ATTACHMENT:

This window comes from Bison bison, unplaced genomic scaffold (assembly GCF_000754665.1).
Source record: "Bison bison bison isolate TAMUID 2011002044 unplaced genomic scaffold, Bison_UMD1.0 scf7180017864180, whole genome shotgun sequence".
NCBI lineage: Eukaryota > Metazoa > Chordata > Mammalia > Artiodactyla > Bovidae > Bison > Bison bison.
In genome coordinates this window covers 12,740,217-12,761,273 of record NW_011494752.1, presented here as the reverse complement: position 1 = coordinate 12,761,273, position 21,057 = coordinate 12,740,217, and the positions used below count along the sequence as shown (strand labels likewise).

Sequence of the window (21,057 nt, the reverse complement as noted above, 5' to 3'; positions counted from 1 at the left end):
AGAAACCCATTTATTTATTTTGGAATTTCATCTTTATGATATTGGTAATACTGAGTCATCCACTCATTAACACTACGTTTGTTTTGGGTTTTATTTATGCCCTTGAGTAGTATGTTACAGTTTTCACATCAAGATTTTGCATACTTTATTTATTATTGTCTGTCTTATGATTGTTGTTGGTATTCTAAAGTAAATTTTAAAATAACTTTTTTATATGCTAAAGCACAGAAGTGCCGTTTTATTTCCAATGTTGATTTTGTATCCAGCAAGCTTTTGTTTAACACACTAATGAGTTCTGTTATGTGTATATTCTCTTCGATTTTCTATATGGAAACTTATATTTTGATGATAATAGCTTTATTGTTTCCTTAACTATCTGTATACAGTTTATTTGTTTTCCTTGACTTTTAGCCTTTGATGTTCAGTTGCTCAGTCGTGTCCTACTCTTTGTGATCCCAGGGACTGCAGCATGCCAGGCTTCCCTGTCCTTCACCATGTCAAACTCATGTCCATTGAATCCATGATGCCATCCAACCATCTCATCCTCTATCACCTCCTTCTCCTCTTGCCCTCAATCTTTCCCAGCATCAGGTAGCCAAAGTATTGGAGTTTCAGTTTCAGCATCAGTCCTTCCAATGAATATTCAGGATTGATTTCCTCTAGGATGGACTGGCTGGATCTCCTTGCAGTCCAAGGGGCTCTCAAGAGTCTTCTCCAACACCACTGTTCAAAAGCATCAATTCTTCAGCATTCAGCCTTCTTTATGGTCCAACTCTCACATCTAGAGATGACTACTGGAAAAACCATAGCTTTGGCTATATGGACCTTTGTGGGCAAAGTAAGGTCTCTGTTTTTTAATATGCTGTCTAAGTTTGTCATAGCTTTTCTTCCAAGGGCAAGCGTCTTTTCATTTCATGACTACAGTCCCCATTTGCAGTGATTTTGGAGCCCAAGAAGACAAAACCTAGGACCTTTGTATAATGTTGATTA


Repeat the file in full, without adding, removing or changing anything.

This window comes from Bison bison, unplaced genomic scaffold (assembly GCF_000754665.1).
Source record: "Bison bison bison isolate TAMUID 2011002044 unplaced genomic scaffold, Bison_UMD1.0 scf7180017864180, whole genome shotgun sequence".
NCBI lineage: Eukaryota > Metazoa > Chordata > Mammalia > Artiodactyla > Bovidae > Bison > Bison bison.
In genome coordinates this window covers 12,740,217-12,761,273 of record NW_011494752.1, presented here as the reverse complement: position 1 = coordinate 12,761,273, position 21,057 = coordinate 12,740,217, and the positions used below count along the sequence as shown (strand labels likewise).

Sequence of the window (21,057 nt, the reverse complement as noted above, 5' to 3'; positions counted from 1 at the left end):
AGAAACCCATTTATTTATTTTGGAATTTCATCTTTATGATATTGGTAATACTGAGTCATCCACTCATTAACACTACGTTTGTTTTGGGTTTTATTTATGCCCTTGAGTAGTATGTTACAGTTTTCACATCAAGATTTTGCATACTTTATTTATTATTGTCTGTCTTATGATTGTTGTTGGTATTCTAAAGTAAATTTTAAAATAACTTTTTTATATGCTAAAGCACAGAAGTGCCGTTTTATTTCCAATGTTGATTTTGTATCCAGCAAGCTTTTGTTTAACACACTAATGAGTTCTGTTATGTGTATATTCTCTTCGATTTTCTATATGGAAACTTATATTTTGATGATAATAGCTTTATTGTTTCCTTAACTATCTGTATACAGTTTATTTGTTTTCCTTGACTTTTAGCCTTTGATGTTCAGTTGCTCAGTCGTGTCCTACTCTTTGTGATCCCAGGGACTGCAGCATGCCAGGCTTCCCTGTCCTTCACCATGTCAAACTCATGTCCATTGAATCCATGATGCCATCCAACCATCTCATCCTCTATCACCTCCTTCTCCTCTTGCCCTCAATCTTTCCCAGCATCAGGTAGCCAAAGTATTGGAGTTTCAGTTTCAGCATCAGTCCTTCCAATGAATATTCAGGATTGATTTCCTCTAGGATGGACTGGCTGGATCTCCTTGCAGTCCAAGGGGCTCTCAAGAGTCTTCTCCAACACCACTGTTCAAAAGCATCAATTCTTCAGCATTCAGCCTTCTTTATGGTCCAACTCTCACATCTAGAGATGACTACTGGAAAAACCATAGCTTTGGCTATATGGACCTTTGTGGGCAAAGTAAGGTCTCTGTTTTTTAATATGCTGTCTAAGTTTGTCATAGCTTTTCTTCCAAGGGCAAGCGTCTTTTCATTTCATGACTACAGTCCCCATTTGCAGTGATTTTGGAGCCCAAGAAGACAAAACCTAGGACCTTTGTATAATGTTGATTA